Two articles recently illustrated the benefits of using adaptive optics (AO) retinal cameras for longitudinal investigations of new therapies in large-animal models, with the advantage of a high translatability to human studies.
Researchers at National Eye Institute (NEI), NIH, demonstrated a laser-induced porcine model for testing therapies for treating retinal degenerations. In their multimodal assessment protocol, the use of a rtx1 AO camera enabled follow-up analyzes of photoreceptor damage.
“AO data further enhances the clinical relevance of this model to develop treatments for human retinal degenerative diseases “
Barone et al. 2023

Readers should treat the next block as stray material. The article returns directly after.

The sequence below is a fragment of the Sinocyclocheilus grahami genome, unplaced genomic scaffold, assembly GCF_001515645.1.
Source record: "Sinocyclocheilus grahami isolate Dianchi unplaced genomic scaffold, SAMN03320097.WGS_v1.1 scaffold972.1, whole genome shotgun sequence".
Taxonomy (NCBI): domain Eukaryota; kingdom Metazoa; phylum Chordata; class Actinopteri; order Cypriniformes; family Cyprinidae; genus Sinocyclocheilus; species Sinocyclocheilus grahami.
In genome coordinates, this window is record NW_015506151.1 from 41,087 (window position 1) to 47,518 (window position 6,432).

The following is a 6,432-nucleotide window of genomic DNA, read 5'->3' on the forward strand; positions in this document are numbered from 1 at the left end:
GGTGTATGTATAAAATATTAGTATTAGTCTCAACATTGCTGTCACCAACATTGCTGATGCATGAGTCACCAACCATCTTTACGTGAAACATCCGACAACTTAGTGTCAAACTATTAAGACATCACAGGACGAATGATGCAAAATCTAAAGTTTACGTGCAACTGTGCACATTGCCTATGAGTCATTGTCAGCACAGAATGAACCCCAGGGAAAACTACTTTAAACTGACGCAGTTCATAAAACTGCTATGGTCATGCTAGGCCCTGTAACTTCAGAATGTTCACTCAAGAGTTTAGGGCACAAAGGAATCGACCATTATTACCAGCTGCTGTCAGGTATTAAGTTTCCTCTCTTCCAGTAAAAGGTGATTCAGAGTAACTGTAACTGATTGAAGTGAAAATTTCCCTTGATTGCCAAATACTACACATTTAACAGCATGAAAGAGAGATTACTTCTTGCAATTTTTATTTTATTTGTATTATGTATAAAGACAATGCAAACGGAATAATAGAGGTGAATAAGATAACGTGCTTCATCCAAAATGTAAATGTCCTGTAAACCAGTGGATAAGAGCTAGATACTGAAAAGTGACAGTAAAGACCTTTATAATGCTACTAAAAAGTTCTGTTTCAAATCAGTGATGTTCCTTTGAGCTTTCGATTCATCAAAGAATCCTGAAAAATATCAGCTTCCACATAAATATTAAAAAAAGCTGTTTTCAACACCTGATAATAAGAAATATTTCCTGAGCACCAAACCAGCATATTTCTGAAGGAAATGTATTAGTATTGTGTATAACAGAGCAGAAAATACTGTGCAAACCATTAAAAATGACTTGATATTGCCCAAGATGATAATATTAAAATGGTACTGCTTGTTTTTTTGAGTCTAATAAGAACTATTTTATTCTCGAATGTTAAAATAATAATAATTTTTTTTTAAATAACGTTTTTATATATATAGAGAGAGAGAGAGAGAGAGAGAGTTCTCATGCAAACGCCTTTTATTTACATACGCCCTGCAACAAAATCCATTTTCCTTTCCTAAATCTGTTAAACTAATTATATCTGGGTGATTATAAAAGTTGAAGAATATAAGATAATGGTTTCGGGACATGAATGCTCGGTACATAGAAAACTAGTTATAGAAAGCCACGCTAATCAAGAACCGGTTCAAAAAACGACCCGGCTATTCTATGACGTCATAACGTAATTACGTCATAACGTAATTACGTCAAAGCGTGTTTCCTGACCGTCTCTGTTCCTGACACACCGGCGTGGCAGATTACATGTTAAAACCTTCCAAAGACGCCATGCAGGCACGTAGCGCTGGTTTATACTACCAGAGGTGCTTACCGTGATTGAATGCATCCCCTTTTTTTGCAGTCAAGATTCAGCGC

A team at Paris’ Institute of Vision investigated the safety of subretinal injection procedures, which have been increasingly used for delivering retinal therapies. Images acquired with a rtx1 camera allowed them to quantify alterations in photoreceptors and measure their recovery time after the injection.
“We further demonstrate that the AO flood-illumination ophthalmoscopy provides evidence of photoreceptor structural alterations despite no functional change after a subretinal detachment “
Dentel et al. 2023
- Barone, F. et al. A versatile laser-induced porcine model of outer retinal and choroidal degeneration for preclinical testing. JCI Insight 8, e157654 (2023). https://doi.org/10.1172/jci.insight.157654
- Dentel, A. et al. Adaptive Optics Flood Illumination Ophthalmoscopy in Nonhuman Primates: Findings in Normal and Short-term Induced Detached Retinae. Ophthalmology Science 3, 100316 (2023). https://doi.org/10.1016/j.xops.2023.100316